Looking For An Iron Lady

Chancellor Helmut Schmidt called her "a rhinoceros." His conservative successor Helmut Kohl scarcely concealed his dislike, virtually hissing her name when forced to discuss the ruthless, unbridled capitalism she epitomized--and that he was determined Germany should never emulate.

Left, right or center, Margaret Thatcher has long been the politician Germans loved to hate. But how times have changed. In recent months, dozens of articles have popped up in German newspapers and magazines lauding Thatcher's success in reviving modern Britain. Likening the "British disease" of the 1970s to today's "German malaise"--a coupling of recession and rising joblessness with a seeming incapacity for change--they pose a once unthinkable question: is Germany ripe for a Teutonic incarnation of the Iron Lady? The answer is a resounding "Yes," according to a new book entitled "Maggie Thatcher's Drastic Cure: A Recipe for Germany?" Apart from winning glowing reviews, it may have caught the attention of the country's leaders. When opposition chief Angela Merkel earlier this month outlined her party's program for radical social and economic reform, many Germans began openly asking if "Maggie Merkel" wasn't the one to lead the nation out of its mess.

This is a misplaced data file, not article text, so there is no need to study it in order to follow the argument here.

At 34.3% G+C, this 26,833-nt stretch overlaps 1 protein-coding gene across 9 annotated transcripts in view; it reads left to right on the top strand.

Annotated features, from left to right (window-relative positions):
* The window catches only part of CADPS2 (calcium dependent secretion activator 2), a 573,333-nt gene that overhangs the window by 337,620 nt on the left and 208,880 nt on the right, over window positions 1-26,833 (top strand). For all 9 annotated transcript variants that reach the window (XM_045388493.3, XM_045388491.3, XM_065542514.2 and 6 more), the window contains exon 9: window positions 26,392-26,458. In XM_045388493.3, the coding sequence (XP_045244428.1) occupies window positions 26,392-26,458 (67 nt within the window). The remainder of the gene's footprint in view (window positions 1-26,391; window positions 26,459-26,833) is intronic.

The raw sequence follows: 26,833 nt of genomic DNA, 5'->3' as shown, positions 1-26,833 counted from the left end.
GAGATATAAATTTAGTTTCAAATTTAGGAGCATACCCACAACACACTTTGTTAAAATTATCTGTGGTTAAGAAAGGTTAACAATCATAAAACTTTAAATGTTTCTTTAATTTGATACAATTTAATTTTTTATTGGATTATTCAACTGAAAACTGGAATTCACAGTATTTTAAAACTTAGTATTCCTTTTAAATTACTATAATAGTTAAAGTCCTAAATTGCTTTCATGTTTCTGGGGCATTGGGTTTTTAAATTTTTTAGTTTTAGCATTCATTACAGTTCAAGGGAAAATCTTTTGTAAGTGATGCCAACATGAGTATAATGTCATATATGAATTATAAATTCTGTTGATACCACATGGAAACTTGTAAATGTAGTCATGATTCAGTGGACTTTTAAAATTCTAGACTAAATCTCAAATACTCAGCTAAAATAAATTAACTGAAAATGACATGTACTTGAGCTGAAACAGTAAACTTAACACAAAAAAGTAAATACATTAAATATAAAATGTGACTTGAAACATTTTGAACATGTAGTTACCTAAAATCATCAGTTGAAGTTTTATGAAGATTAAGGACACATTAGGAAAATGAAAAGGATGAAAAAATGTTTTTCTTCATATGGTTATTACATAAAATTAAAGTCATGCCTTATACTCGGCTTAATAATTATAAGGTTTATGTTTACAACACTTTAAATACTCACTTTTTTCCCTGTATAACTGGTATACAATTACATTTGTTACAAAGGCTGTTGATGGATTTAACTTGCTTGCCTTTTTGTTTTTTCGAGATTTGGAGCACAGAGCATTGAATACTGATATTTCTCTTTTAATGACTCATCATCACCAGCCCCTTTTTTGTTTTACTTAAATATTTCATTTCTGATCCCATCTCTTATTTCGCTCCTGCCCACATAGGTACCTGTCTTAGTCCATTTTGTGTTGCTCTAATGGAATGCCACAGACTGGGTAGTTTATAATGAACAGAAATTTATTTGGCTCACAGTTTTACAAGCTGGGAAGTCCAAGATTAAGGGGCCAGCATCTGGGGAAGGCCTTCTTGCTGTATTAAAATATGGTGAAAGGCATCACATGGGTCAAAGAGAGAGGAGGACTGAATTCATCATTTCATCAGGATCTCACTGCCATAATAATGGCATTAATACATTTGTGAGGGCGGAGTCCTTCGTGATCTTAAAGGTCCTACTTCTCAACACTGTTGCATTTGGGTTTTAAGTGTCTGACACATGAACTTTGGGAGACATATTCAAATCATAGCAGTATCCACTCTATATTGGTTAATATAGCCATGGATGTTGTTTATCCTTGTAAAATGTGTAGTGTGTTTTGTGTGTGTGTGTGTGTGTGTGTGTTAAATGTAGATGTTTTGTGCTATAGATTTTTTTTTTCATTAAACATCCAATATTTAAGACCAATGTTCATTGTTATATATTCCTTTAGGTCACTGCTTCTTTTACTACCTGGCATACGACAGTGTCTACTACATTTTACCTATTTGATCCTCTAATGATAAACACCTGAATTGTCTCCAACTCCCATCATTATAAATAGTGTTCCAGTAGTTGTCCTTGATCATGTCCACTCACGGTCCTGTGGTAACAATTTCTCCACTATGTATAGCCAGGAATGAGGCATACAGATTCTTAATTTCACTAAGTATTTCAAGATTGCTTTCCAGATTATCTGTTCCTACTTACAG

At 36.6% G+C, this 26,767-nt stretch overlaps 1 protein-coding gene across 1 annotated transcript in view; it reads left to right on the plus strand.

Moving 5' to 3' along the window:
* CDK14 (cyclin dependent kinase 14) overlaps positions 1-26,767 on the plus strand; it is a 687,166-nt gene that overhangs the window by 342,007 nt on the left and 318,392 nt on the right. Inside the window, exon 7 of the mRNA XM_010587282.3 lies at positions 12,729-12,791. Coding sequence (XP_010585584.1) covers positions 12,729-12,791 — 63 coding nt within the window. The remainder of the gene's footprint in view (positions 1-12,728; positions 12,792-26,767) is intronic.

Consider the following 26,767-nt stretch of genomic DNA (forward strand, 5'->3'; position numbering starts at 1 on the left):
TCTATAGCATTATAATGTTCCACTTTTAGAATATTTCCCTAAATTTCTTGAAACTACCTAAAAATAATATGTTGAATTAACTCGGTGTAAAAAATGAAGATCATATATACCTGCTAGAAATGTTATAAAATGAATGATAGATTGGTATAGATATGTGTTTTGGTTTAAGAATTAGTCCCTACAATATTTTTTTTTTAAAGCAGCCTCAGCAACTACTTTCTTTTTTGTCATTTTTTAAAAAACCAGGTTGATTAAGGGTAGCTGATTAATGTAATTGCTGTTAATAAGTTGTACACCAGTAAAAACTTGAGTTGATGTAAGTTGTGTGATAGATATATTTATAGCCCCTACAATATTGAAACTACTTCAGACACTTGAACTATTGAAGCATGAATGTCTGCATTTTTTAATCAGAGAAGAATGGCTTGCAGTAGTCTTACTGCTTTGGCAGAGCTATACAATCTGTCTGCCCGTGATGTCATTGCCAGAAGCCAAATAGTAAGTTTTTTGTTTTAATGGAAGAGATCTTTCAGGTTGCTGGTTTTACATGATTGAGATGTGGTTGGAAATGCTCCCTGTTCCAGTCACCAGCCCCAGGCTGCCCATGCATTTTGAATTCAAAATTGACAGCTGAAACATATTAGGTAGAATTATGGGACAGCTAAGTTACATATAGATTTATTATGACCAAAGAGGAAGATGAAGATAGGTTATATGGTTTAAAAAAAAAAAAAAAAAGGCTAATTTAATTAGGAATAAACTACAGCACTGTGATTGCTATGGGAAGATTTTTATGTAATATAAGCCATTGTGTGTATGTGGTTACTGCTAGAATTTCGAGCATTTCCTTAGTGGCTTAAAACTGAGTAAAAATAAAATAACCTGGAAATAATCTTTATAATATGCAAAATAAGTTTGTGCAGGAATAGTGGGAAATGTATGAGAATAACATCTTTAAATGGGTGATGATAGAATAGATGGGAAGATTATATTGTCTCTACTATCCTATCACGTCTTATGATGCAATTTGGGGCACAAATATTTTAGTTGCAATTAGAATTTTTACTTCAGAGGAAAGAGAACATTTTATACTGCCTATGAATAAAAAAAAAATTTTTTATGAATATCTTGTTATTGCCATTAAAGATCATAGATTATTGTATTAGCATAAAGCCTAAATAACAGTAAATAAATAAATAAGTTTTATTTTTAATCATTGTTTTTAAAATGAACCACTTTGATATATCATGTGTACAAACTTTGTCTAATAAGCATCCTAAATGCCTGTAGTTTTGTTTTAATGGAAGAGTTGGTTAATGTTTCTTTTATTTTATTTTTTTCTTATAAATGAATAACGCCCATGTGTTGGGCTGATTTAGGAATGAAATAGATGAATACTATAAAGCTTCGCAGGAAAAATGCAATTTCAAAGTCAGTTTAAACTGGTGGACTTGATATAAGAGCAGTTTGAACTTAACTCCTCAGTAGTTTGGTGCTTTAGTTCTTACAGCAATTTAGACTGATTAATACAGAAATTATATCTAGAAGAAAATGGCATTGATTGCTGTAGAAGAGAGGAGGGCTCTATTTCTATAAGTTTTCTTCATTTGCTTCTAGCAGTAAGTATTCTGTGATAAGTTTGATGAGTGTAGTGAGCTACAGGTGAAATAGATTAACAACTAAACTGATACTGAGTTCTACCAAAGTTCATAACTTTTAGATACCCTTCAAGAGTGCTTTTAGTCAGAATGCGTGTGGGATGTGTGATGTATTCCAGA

Germany isn't about to adopt radical Thatcherism and, overnight, dismantle its cherished welfare state. Last Friday, however, the Bundestag passed a wide-ranging reform bill that will begin to shake up much of what has been sacred to Germans over the past 50 years. Cushy unemployment benefits will be cut back to 12 months from up to 36. The rules forcing the jobless to look for work will be radically toughened. Welfare entitlements will be cut; those on the dole will no longer be able to reject a job offer as "unsuitable" and retain their full unemployment benefits.

On the same day the upper chamber of Parliament, the Bundesrat, passed cutbacks in out-of-control public-health spending. And the two chambers appointed a multiparty Federalism Commission to draw up plans for changes in the Constitution that would devolve power and streamline decisions--easing future reforms. "The whole country is in reform fever," enthused the news magazine Stern. Die Zeit proclaimed the dawn of "a different republic."